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Re: Digital Artificial Horizon

Post by photofly »

It's possible the marketing material is being economical with the truth.

A mechanical AI has a self-erection mechanism to orient the gyro axis vertically. If the mechanism works too quickly the accumulated pitch and roll error in a turn will exceed the limit set by TSO-C4c - max 3° pitch or bank error after a 180° 1-minute turn at 156kts. If the mechanism doesn't erect quickly enough the instrument will fail if the vacuum is weak or the bearings drag, because it will precess away from the vertical. It turns out (if you do the maths) that if the gyro realigns back to the detected acceleration vector (which is vertical except when turning) no faster than 5°/minute that just about meets the TSO requirement.

A solid state AHRS has the same issue, not because of mechanical precession but because the solid state gyro zero-rotation output voltage drifts with time and temperature. The software has to align the internal vertical vector using gravity, and continuously (and very slowly) be realigning it to null out accumulated gyro drift. It's challenging reliably to get the drift sufficiently low across all temperatures (-20C to 60C, if someone leaves it in the sun on the instrument panel) to be able to get away with a sufficiently slow realignment rate that errors in a steady turn meet or are close to the requirements of TSO-C4c.

There are all sorts of tricks you can pull in electronics and in the software, but they all have disadvantages. If you have GPS you can tell when the aircraft is flying in a curved path and decompensate, and use a faster realignment rate.

If this unit doesn't absolutely require GPS to maintain and display attitude information I would expect its performance to be degraded without it.
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5x5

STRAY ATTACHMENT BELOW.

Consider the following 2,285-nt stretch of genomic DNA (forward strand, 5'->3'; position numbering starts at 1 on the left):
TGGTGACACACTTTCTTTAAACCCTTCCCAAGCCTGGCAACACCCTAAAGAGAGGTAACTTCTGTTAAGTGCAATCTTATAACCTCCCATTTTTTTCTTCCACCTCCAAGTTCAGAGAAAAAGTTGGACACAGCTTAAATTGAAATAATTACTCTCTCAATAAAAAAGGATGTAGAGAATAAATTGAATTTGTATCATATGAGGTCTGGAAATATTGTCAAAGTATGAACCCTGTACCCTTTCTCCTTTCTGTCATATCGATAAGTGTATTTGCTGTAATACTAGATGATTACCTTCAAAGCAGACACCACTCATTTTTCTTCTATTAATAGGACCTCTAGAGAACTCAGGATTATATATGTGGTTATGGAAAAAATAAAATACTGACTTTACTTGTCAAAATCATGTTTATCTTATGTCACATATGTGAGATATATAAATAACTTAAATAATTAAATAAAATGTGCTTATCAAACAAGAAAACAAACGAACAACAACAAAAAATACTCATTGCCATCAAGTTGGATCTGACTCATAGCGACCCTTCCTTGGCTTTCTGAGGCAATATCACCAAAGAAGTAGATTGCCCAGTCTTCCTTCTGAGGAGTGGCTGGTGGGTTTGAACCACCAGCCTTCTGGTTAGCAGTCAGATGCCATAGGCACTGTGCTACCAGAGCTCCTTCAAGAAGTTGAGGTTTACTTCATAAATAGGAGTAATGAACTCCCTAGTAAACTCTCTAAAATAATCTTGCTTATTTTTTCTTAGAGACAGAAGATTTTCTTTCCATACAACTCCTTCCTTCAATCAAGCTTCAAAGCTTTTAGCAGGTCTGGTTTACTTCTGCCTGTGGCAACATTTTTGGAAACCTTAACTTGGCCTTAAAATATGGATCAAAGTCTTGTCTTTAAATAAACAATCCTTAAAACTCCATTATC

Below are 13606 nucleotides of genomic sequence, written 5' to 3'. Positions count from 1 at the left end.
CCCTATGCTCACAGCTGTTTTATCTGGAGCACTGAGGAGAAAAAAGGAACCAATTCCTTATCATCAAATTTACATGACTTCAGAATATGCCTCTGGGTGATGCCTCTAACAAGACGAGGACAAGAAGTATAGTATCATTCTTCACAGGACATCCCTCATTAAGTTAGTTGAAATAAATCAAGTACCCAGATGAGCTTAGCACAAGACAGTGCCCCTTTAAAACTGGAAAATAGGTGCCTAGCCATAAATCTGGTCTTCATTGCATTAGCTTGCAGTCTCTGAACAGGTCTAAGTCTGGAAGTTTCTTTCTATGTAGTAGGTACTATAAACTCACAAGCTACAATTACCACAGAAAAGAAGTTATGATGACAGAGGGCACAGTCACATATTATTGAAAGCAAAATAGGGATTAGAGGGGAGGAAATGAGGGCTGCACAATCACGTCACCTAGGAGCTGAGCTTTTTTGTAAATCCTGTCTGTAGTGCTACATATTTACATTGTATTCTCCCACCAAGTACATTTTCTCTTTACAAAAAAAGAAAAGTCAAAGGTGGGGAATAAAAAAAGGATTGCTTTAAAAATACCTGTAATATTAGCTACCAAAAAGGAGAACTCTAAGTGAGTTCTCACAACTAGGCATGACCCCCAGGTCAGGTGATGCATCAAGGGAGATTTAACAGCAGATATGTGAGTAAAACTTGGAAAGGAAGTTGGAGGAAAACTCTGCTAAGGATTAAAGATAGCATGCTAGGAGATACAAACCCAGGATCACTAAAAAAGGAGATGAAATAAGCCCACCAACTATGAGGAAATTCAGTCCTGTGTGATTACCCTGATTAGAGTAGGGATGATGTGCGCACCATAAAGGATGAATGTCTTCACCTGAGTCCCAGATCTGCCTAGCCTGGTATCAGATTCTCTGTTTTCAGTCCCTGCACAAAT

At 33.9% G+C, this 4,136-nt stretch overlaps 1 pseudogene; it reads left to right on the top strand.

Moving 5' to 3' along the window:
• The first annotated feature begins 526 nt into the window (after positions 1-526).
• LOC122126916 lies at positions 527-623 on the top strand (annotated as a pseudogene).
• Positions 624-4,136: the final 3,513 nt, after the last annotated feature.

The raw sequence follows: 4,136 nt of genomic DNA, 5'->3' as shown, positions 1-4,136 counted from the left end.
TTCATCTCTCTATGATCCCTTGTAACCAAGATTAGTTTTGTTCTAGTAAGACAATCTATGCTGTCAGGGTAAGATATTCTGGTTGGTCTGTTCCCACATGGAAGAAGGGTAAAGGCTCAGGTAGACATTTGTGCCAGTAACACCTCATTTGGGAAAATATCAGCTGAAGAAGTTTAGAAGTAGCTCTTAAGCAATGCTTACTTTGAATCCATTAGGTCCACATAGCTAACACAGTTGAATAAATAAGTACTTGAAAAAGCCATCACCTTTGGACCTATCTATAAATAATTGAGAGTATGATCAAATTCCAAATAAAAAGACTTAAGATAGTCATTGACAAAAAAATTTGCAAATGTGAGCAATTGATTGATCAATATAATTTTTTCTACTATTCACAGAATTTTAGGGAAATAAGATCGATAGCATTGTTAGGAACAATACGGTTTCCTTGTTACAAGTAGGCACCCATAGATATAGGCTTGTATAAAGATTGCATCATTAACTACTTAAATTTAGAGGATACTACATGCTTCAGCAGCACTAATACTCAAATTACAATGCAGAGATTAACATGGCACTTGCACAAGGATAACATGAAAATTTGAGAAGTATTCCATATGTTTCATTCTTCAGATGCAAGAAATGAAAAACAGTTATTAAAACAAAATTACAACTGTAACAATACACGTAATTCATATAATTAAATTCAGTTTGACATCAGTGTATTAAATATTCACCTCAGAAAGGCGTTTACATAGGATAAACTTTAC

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Re: Digital Artificial Horizon

Post by 5x5 »

It's going to be more money, but the recently FAA STC approval for the Dynon D10A makes it a contender for certified aircraft. And opens the door somewhat for other manufacturers and will hopefully bring about a reduction in prices in the not too distant future.
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photofly
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Re: Digital Artificial Horizon

Post by photofly »

The Sandia SAI 340 looks interesting. I read that the FAA has approved it and similar devices for a straightforward replacement of the (only) vacuum gyro AI in certified aircraft:

https://www.aircraftspruce.ca/catalog/i ... -12817.php

It doesn't use GPS, but it does have pitot and static ports:
"Air-data is utilized to help refine the attitude solution during specific operational maneuvers. If air-data is lost, a Degraded Mode of operation is automatically entered. During this mode, errors in pitch may be observed during long accelerations or decelerations, however attitude information is always available - it is never removed or made un-available.
Errors will not exceed TSO limit specifications. Degraded Mode maintains basic attitude performance and is sufficient to maintain positive aircraft control for VFR and IFR operations. When operating in the Degraded Mode, an amber CROSS CHECK message may be displayed on the screen.
The SAI 340 is not sensitive to external magnetic fields. Altitude indication requires correct static pressure. Airspeed indication requires both correct pitot and correct static pressure. Slip indication has no functional dependencies."
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SuperchargedRS
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Re: Digital Artificial Horizon

Post by SuperchargedRS »

5x5 wrote:It's going to be more money, but the recently FAA STC approval for the Dynon D10A makes it a contender for certified aircraft. And opens the door somewhat for other manufacturers and will hopefully bring about a reduction in prices in the not too distant future.
And about damn time!

The article said under $2300. Frankly if they got approval for the sky view that would be a game changer and probably help drive garmin and aspins prices down too, win win